Current or capital expense? Knowing the difference is key

Who doesn’t want an immediate writeoff?

Unfortunately, Canada Revenue Agency classifies business expenses into two categories: current and capital expenses.

Current expenses give rise to an immediate writeoff while capital expenses do not. Capital expenses are for depreciable assets and are written off over a period of years.

The number of years depends on the specific type of depreciable capital property. In effect, you are receiving your tax deduction over time and not all in the tax year in which the asset was bought.

It’s understandable to kid yourself that most outlays are current expenses or deserve to be. Unfortunately, we are not the ones who have the final say. The CRA has that power and it provides guidelines that place expenses squarely in one category or the other.

Generally, current expenses occur with some frequency over a short period. For example, the maintenance and upkeep of a building by painting it would be classified as a current expense, and the cost of doing so is deductible in the year that the expense is incurred.

However, putting vinyl siding on the same building is considered to be providing a lasting benefit or advantage to the asset, and that falls into the capital expense category.

The acid test is if the expense extends the useful life of the property or improves it beyond the original condition. If so, it is considered a capital expense.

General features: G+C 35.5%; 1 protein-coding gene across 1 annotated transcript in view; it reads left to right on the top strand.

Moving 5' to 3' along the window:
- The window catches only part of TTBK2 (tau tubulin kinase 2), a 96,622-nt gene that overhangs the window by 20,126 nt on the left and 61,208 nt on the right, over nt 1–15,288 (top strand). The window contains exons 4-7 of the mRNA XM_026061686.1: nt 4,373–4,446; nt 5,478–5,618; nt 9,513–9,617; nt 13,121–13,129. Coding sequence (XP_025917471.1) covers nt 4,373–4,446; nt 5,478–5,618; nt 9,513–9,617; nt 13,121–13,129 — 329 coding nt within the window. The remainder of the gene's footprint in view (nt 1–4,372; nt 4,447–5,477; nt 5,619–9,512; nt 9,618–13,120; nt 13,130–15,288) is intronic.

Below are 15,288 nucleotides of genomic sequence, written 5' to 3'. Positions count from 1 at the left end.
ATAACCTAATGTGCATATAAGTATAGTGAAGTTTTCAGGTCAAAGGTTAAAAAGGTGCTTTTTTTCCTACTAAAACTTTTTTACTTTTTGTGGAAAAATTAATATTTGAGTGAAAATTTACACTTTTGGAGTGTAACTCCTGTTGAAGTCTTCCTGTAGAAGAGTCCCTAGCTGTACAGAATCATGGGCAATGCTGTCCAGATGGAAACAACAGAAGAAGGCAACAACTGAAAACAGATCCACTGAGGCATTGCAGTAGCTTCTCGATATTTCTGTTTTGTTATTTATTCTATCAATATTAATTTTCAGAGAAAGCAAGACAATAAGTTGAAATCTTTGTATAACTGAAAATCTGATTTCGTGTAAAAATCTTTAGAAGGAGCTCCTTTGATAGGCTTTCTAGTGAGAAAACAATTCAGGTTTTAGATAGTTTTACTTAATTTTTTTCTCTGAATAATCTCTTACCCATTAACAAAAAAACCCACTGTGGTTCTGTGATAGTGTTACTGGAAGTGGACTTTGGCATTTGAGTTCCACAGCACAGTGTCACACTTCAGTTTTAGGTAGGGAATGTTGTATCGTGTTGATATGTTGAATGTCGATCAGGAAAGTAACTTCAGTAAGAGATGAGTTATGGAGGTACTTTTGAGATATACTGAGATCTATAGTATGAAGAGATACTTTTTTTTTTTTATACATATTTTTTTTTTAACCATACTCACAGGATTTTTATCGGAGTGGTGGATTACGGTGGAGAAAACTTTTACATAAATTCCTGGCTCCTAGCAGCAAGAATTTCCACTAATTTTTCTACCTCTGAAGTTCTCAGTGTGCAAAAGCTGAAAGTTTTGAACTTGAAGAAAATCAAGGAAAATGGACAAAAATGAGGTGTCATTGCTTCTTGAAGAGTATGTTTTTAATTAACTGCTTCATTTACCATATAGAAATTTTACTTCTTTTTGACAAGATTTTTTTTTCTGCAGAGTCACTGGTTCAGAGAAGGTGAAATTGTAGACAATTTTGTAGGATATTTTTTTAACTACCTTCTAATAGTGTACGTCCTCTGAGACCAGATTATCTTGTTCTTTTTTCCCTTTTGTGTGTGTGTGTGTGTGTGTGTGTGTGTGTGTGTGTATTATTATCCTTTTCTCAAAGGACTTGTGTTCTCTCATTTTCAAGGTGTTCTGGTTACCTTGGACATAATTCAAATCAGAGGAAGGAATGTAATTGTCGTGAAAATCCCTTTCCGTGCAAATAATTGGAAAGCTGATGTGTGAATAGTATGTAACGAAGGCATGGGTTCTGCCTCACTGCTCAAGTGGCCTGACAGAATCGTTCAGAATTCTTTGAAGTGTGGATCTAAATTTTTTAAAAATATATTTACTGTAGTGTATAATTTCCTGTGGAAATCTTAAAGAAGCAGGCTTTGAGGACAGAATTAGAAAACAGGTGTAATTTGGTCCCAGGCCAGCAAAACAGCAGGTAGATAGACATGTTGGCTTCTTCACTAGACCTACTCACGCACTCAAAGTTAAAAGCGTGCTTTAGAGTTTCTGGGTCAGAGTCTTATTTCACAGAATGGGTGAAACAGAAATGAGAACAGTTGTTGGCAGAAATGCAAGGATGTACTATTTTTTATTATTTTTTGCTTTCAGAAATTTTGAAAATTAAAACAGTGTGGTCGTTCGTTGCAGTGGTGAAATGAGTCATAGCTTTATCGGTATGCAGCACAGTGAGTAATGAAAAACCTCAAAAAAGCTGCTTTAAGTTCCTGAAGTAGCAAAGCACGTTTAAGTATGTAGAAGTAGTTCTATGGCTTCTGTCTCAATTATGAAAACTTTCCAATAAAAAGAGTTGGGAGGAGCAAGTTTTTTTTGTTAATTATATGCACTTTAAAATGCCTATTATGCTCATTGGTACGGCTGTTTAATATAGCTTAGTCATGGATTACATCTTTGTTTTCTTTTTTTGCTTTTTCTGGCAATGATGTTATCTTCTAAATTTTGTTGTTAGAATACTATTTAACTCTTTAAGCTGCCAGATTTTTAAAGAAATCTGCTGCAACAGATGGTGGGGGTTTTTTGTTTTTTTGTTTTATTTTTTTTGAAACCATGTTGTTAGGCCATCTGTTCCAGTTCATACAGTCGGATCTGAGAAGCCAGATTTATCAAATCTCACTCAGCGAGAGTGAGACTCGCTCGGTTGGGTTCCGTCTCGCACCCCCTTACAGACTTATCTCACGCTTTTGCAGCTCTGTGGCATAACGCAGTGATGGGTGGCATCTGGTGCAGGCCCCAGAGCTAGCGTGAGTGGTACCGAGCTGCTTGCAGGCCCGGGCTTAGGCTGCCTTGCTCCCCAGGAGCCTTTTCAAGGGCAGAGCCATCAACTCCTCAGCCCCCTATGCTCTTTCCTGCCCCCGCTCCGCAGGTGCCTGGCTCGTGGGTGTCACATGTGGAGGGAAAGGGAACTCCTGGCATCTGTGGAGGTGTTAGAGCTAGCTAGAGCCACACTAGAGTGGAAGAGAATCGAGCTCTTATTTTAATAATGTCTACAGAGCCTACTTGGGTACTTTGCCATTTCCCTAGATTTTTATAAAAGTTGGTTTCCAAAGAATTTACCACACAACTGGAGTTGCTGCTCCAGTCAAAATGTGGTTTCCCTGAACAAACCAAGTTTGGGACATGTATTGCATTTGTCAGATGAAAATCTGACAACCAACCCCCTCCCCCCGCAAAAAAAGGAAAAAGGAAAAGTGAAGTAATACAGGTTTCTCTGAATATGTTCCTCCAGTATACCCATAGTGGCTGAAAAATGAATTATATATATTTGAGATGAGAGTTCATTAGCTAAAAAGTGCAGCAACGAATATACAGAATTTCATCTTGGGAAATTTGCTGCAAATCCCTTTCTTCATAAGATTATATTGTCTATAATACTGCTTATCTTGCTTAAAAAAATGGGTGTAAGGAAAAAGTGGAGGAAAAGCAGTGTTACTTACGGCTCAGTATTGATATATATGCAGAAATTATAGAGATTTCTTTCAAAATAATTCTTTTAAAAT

Oddly enough, an increase in property value resulting from the expense is not considered as a major factor in determining the type of expense.

The CRA has establishing the following criteria to determine whether an expense is capital or current:

  • Capital – Providing a lasting benefit to a building or property, such as the addition of vinyl siding.
  • Current – Painting the exterior to the same building as part of its regular maintenance or upkeep.
  • Capital – Improving the property beyond its regular condition as in replacing wooden steps with concrete ones.
  • Current – Repairing the same wooden steps.
  • Capital – Acquiring new assets, which may or may not replace existing assets such as buying a compressor for use in a business. The compressor is considered an asset that is separate from the building that houses it.
  • Current – Rewiring the same building, as long as it is considered maintenance and upkeep and does not improve the asset beyond its original condition.

The value of the expense comes into play only if it is considered significant in relation to the value of the property.

How would building a well on your property be treated? Any assets used in building or attached to the well would be capitalized. However, labour to build the well is considered a current expense.

Determining whether something is a current or capital expense can seem to be open to interpretation. Recording it incorrectly could result in additional taxes owing and interest from a reassessment.

Grant Diamond is a tax analyst in Saskatoon, SK., with FBC, a company that specializes in farm tax. Contact: fbc@fbc.ca or 800-265-1002.

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